Canadian News

Ford government reveals $2.8 BILLION COVID-19 fall response initiative

Premier Doug Ford said the plan, called “Keeping Ontarians Safe: Preparing for Future Waves of COVID-19,” will enable Ontario to identify, prevent, and respond to surges and waves of the virus to protect the health and safety of people in the province.

Jonathan Bradley Montreal, QC
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The Ontario government has developed a $2.8 billion COVID-19 fall preparedness plan to ensure Ontario’s health care, long-term care and education systems are ready for seasonal challenges, according to a press release issued on Wednesday.

Premier Doug Ford said the plan, called “Keeping Ontarians Safe: Preparing for Future Waves of COVID-19,” will enable Ontario to identify, prevent, and respond to surges and waves of the virus to protect the health and safety of people in the province.

"For months, our government has been developing one of the most robust and comprehensive COVID-19 fall preparedness plans in the entire country," said Ford in the press release. "We are making an unprecedented investment of over $2 billion to fortify the frontlines of our health care system and ensure we are prepared for future waves of this virus, while ensuring patients and long-term care residents continue to receive the absolute best care from our top-notch health care professionals and their loved ones."

The press release said “Keeping Ontarians Safe” focuses on six areas to identify and respond to COVID-19 outbreaks and surges, build health care system capacity, and reinforce Ontario’s health care workforce.

The first area is maintaining strong public health measures, including continued expansion of testing and case and contact management. Ontario is investing $1.38 billion to enhance and expand efforts to test, trace, and identify new COVID-19 cases. There will be $1.07 billion dedicated to expanding laboratory capacity, reducing testing backlogs, assisting existing assessment centres, and adding more testing locations and capacity.

Another area being prioritized is implementing the largest flu immunization campaign in Ontario’s history. Ontario is investing about $70 million to purchase and distribute flu vaccines to deliver a larger campaign this year. The government will put $26.5 million towards purchasing and administering additional flu vaccine doses if required and $2 million to purchase additional antiviral medication to handle outbreak management of influenza in institutions.

The press release said money will be directed at identifying, managing, and preventing COVID-19 outbreaks. Ontario is spending $30 million to build on handling COVID-19 outbreaks. This money will be used to deal with outbreaks in sectors such as education, child care, agriculture, and health care.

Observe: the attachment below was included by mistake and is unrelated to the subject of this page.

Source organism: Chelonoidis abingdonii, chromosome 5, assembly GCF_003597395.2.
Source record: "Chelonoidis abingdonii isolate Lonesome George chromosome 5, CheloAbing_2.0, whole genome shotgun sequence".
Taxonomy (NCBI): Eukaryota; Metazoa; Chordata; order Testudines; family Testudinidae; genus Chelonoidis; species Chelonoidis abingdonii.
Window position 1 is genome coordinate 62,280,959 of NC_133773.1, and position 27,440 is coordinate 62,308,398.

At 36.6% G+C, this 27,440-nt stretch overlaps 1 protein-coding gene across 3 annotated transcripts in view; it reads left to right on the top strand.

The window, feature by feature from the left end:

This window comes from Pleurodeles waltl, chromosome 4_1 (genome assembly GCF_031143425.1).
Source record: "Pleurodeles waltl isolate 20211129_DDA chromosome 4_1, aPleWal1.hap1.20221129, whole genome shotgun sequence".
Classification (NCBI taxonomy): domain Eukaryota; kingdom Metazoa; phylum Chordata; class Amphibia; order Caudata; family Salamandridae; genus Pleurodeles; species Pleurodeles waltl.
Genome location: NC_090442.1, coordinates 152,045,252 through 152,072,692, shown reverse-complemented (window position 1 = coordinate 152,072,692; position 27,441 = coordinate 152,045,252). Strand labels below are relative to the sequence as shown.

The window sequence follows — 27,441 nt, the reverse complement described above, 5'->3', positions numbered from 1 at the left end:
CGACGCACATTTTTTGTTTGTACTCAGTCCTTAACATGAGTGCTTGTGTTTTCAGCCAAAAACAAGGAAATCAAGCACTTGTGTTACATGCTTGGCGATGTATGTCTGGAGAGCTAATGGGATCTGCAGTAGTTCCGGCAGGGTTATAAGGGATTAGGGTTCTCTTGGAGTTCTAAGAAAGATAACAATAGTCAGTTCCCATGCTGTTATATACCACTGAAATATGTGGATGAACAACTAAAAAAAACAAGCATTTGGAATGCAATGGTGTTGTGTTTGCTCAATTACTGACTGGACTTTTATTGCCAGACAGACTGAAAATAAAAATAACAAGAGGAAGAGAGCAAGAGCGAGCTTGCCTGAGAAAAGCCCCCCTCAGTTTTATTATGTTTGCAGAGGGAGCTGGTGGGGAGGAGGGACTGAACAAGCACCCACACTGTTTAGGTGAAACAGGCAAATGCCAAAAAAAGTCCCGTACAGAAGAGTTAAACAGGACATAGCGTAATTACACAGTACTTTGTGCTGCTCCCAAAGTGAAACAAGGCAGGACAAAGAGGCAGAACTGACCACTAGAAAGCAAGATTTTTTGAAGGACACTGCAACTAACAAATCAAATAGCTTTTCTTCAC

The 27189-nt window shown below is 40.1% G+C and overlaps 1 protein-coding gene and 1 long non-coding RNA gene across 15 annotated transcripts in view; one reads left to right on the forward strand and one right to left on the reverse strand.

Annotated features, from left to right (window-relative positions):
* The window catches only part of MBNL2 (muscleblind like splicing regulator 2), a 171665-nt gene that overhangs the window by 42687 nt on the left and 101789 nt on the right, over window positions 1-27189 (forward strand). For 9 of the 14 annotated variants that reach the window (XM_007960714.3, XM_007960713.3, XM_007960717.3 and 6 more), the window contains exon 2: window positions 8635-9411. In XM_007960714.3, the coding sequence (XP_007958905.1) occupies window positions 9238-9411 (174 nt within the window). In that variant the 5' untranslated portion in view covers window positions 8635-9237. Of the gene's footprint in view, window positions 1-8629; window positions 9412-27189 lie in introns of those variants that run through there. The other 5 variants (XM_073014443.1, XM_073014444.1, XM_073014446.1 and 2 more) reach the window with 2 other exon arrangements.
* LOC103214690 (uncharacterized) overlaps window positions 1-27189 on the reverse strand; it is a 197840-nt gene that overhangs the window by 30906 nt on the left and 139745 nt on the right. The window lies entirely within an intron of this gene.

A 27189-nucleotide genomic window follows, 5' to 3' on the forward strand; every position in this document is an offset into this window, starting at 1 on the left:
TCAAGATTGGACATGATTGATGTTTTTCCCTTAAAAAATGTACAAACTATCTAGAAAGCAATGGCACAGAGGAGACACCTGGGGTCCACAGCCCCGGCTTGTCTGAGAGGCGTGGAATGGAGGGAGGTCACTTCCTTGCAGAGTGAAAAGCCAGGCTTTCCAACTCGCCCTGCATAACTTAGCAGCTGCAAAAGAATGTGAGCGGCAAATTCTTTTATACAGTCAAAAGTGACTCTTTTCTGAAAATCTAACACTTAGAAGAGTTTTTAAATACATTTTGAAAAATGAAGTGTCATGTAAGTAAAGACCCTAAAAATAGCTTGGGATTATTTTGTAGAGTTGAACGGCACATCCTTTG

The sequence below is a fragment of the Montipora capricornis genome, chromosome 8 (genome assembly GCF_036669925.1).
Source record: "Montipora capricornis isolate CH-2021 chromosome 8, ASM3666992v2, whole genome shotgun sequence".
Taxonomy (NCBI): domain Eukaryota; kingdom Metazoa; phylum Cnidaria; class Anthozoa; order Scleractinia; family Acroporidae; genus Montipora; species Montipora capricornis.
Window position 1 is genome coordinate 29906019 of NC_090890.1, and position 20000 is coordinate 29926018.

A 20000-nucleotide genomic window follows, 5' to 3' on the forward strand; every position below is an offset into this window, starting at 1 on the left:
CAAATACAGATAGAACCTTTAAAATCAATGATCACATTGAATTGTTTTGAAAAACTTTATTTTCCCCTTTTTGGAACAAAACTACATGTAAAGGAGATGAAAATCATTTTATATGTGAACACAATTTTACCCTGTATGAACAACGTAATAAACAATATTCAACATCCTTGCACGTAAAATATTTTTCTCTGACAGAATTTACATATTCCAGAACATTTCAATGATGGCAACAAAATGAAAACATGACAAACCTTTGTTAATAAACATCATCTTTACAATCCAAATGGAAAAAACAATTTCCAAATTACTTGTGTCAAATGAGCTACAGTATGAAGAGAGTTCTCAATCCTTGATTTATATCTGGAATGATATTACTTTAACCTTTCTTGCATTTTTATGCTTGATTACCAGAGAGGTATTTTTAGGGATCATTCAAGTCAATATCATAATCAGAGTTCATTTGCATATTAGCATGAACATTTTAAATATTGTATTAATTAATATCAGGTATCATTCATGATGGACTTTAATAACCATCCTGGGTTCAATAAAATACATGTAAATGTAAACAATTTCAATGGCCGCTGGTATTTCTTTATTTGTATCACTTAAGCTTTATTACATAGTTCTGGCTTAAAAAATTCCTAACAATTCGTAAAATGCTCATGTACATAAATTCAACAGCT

Ontario will work to reduce health care backlogs. The government is spending $283.7 million to ease the health care system’s backlogs by supporting extended hours for additional priority surgeries and diagnostic imaging. One hundred thirty-nine critical care beds and 1,349 hospital beds in hospitals and alternate health facilities will be added to support more surgical procedures.

Ontario will be preparing for surges in COVID-19 cases. The government is dedicating $457.49 million to ensure the health care system can respond to surges or waves of COVID-19 without interrupting routine health services. This money includes providing up to 850 alternate levels of care patients with access to care in a home or community setting to add more capacity in hospitals.

The sixth area is recruiting, retaining, and supporting health care workers. Ontario is investing $52.5 million to recruit, retain, and support frontline health care workers and caregivers to permit the health care system to deal with any surges. This money will provide safe, high-quality care to patients and long-term care residents.

Ontario is taking these measures despite the risk of COVID-19 being low and non-threatening. COVID-19 cases have been increasing in Ontario in the last few weeks, but 84.9 per cent of them have been resolved.

Daily deaths in Ontario are among some of the lowest since the COVID-19 pandemic started. Ontario recorded four deaths on Sept. 30.

Hospitalizations in Ontario are minimal compared to where they were in the beginning of the pandemic. One hundred fifty people are hospitalized with COVID-19. There are 35 people in the ICU, and 17 are on ventilators.

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